It may help you quite a bit to realize that some linear algebra shows that all solutions are of the form:
in reply to Re^2: magic squares
in thread magic squares
By rotating and reflecting we can make the largest corner be x+y, and we can insist that x-z > x-2y+z. In this case we have 0 < z < y The condition that all values be in the range 1..26 is satisfied if 1 <= x-2y+z < x+2y-z <= 26. Uniqueness is satisfied if 2z != y.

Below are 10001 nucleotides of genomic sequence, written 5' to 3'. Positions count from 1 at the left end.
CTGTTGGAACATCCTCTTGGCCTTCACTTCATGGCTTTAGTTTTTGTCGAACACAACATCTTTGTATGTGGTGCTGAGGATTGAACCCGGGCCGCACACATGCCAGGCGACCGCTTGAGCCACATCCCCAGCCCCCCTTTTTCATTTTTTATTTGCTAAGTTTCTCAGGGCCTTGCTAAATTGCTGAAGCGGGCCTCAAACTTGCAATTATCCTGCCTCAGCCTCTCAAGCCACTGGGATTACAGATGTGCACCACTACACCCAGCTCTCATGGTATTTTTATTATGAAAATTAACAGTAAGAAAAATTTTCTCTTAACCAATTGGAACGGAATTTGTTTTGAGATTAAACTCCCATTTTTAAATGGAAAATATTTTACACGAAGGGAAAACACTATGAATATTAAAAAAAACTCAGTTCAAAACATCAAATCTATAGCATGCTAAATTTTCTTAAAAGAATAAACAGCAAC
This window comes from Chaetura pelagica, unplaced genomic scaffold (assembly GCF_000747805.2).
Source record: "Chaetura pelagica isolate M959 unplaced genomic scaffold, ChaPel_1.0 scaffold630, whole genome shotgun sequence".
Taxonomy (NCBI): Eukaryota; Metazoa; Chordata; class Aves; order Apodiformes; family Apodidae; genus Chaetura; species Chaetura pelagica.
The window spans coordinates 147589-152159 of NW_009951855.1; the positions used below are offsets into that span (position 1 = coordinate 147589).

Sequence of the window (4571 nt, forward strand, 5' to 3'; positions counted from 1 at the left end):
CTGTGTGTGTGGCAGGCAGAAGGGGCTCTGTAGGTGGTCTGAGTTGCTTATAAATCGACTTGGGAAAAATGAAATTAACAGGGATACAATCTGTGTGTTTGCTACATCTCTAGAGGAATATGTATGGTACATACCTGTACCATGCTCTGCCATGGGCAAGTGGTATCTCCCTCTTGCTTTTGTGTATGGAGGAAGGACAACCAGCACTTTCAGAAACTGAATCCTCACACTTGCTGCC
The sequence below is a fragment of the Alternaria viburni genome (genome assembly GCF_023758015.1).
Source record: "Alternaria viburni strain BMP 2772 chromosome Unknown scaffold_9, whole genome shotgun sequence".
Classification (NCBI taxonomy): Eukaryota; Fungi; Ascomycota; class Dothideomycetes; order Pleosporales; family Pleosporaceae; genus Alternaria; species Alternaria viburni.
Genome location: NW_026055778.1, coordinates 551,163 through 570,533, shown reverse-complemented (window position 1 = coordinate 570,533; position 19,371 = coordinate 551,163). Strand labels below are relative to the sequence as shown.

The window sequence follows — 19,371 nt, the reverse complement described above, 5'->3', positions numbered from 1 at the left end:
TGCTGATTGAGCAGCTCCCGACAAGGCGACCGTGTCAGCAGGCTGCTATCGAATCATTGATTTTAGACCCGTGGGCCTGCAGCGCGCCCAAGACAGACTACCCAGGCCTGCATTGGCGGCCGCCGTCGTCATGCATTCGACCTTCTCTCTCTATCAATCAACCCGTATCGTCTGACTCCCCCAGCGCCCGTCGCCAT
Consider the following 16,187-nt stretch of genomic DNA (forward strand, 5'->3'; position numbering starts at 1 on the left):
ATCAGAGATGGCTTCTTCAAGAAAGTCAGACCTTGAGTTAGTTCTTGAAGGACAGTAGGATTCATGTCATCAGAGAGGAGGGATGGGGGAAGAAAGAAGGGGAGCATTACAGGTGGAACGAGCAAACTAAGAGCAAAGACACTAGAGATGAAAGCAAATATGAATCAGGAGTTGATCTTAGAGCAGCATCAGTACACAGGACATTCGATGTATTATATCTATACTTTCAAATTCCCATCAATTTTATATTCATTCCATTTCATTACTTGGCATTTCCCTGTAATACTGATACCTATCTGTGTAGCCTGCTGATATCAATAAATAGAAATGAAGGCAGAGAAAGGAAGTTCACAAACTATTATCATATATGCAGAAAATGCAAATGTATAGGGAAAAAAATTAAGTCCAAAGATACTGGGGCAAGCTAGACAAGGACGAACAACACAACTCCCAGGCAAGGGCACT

x+y x-z x-y+z
x-2y+z x x+2y-z
x+y-z x+z x-y
We can actually make a stronger statement. If 2z < y, then the elements fall in the order x-2y+z, x-y, x-y+z, x-z, x, x+z, x+y-z, x+y, x+2y-z and if y < 2z then the elements fall in the order x-2y+z, x-y, x-z, x-y+z, x, x+y-z, x+z x+y, x+2y-z.
With this many conditions, it should not be hard to enumerate the magic squares up to symmetry. And with some cleverness, I believe you don't even have to enumerate them all.